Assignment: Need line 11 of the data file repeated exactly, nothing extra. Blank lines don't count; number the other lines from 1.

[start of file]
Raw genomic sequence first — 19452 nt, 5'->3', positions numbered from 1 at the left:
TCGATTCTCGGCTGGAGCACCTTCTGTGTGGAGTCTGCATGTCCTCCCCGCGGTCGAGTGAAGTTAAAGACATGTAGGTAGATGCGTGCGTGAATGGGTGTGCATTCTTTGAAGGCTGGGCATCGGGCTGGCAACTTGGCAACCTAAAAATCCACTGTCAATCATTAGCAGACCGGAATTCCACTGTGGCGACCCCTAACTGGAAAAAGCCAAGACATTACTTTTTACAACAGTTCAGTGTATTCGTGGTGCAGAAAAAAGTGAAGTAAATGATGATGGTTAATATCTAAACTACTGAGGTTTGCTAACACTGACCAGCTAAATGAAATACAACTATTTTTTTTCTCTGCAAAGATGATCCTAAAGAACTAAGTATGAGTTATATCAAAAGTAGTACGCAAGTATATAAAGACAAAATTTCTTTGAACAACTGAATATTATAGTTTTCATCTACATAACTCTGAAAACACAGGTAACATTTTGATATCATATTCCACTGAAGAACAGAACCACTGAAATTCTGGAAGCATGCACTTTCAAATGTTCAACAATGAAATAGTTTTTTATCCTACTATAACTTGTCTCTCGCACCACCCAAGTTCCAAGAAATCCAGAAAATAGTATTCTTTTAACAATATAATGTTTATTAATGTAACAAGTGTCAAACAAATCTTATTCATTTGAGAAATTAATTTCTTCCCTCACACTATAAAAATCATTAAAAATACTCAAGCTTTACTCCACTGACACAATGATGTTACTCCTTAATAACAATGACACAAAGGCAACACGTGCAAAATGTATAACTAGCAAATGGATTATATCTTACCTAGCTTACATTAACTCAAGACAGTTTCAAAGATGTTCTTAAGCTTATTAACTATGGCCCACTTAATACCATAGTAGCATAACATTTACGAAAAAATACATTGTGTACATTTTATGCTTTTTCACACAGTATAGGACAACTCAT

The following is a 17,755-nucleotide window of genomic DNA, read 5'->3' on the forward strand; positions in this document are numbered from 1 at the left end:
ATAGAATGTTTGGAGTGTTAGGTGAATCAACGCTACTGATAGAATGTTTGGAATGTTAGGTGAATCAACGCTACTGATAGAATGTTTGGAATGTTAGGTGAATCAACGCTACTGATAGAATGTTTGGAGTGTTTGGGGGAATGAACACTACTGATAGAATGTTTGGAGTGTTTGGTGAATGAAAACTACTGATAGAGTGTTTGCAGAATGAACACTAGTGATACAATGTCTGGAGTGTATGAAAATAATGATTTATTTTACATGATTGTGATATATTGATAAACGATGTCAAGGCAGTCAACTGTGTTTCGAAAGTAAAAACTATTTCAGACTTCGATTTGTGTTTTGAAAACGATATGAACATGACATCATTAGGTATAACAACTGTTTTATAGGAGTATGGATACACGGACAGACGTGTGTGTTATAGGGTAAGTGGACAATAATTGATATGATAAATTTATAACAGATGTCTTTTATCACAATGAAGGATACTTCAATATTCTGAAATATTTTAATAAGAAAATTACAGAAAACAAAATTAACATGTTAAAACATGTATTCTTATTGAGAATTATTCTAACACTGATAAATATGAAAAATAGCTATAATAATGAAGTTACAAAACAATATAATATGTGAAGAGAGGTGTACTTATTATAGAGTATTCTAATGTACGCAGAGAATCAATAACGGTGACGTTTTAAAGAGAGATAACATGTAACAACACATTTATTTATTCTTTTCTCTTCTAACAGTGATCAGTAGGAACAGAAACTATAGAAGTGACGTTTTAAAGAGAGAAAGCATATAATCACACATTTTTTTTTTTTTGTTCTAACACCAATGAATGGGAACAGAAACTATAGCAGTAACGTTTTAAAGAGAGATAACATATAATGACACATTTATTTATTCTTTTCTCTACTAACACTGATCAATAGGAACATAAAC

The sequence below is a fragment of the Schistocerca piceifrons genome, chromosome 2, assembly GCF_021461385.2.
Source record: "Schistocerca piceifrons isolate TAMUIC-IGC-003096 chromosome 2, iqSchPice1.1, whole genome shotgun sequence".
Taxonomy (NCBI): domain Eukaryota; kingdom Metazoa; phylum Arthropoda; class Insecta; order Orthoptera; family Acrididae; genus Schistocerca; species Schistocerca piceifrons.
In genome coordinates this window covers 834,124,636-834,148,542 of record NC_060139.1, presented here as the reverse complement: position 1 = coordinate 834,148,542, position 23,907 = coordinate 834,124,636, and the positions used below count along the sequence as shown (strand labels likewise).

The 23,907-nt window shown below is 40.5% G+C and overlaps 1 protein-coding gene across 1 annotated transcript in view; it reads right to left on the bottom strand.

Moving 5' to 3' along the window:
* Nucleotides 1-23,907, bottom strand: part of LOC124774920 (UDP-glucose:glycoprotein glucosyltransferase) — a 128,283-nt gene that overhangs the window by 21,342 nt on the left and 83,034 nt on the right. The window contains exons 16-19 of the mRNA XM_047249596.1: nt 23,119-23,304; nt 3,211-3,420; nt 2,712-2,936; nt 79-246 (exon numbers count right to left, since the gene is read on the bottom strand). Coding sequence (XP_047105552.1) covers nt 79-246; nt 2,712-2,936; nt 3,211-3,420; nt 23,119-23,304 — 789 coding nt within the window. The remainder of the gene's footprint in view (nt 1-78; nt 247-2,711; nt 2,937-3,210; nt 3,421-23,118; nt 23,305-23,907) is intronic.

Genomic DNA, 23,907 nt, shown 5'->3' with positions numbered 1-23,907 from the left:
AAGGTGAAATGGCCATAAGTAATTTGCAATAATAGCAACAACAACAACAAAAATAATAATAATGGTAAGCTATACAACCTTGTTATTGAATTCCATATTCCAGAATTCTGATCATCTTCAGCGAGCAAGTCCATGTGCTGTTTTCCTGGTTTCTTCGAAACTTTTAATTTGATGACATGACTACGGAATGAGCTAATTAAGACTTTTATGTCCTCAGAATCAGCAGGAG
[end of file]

* Nucleotides 1-23,907, bottom strand: part of LOC124774920 (UDP-glucose:glycoprotein glucosyltransferase) — a 128,283-nt gene that overhangs the window by 21,342 nt on the left and 83,034 nt on the right. The window contains exons 16-19 of the mRNA XM_047249596.1: nt 23,119-23,304; nt 3,211-3,420; nt 2,712-2,936; nt 79-246 (exon numbers count right to left, since the gene is read on the bottom strand). Coding sequence (XP_047105552.1) covers nt 79-246; nt 2,712-2,936; nt 3,211-3,420; nt 23,119-23,304 — 789 coding nt within the window. The remainder of the gene's footprint in view (nt 1-78; nt 247-2,711; nt 2,937-3,210; nt 3,421-23,118; nt 23,305-23,907) is intronic.